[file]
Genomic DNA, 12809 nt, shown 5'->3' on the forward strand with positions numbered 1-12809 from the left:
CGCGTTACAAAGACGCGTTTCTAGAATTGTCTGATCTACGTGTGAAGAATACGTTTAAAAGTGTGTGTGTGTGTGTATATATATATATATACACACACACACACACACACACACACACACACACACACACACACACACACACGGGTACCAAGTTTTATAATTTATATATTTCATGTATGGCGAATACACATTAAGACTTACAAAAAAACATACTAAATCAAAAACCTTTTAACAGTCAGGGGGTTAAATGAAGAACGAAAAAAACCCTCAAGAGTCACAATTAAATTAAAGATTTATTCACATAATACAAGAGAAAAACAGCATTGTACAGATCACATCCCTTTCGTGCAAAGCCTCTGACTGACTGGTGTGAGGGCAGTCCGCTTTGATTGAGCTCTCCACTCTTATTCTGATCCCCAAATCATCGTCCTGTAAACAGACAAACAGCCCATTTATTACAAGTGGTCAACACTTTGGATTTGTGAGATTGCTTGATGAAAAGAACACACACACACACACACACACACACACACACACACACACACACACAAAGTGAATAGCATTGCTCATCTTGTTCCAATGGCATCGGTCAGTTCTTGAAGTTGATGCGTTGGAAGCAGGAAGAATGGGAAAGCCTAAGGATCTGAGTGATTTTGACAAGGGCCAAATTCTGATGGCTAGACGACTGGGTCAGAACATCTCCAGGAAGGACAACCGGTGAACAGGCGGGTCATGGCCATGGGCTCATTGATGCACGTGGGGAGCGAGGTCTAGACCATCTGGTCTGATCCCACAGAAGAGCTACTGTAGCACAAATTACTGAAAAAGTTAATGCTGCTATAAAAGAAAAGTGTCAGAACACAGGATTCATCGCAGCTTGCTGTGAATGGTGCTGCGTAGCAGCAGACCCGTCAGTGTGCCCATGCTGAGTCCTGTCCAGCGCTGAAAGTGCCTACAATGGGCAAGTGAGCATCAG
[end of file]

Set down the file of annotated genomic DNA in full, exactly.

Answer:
Genomic DNA, 12809 nt, shown 5'->3' on the forward strand with positions numbered 1-12809 from the left:
CGCGTTACAAAGACGCGTTTCTAGAATTGTCTGATCTACGTGTGAAGAATACGTTTAAAAGTGTGTGTGTGTGTGTATATATATATATATACACACACACACACACACACACACACACACACACACACACACACACACACACGGGTACCAAGTTTTATAATTTATATATTTCATGTATGGCGAATACACATTAAGACTTACAAAAAAACATACTAAATCAAAAACCTTTTAACAGTCAGGGGGTTAAATGAAGAACGAAAAAAACCCTCAAGAGTCACAATTAAATTAAAGATTTATTCACATAATACAAGAGAAAAACAGCATTGTACAGATCACATCCCTTTCGTGCAAAGCCTCTGACTGACTGGTGTGAGGGCAGTCCGCTTTGATTGAGCTCTCCACTCTTATTCTGATCCCCAAATCATCGTCCTGTAAACAGACAAACAGCCCATTTATTACAAGTGGTCAACACTTTGGATTTGTGAGATTGCTTGATGAAAAGAACACACACACACACACACACACACACACACACACACACACACACACAAAGTGAATAGCATTGCTCATCTTGTTCCAATGGCATCGGTCAGTTCTTGAAGTTGATGCGTTGGAAGCAGGAAGAATGGGAAAGCCTAAGGATCTGAGTGATTTTGACAAGGGCCAAATTCTGATGGCTAGACGACTGGGTCAGAACATCTCCAGGAAGGACAACCGGTGAACAGGCGGGTCATGGCCATGGGCTCATTGATGCACGTGGGGAGCGAGGTCTAGACCATCTGGTCTGATCCCACAGAAGAGCTACTGTAGCACAAATTACTGAAAAAGTTAATGCTGCTATAAAAGAAAAGTGTCAGAACACAGGATTCATCGCAGCTTGCTGTGAATGGTGCTGCGTAGCAGCAGACCCGTCAGTGTGCCCATGCTGAGTCCTGTCCAGCGCTGAAAGTGCCTACAATGGGCAAGTGAGCATCAG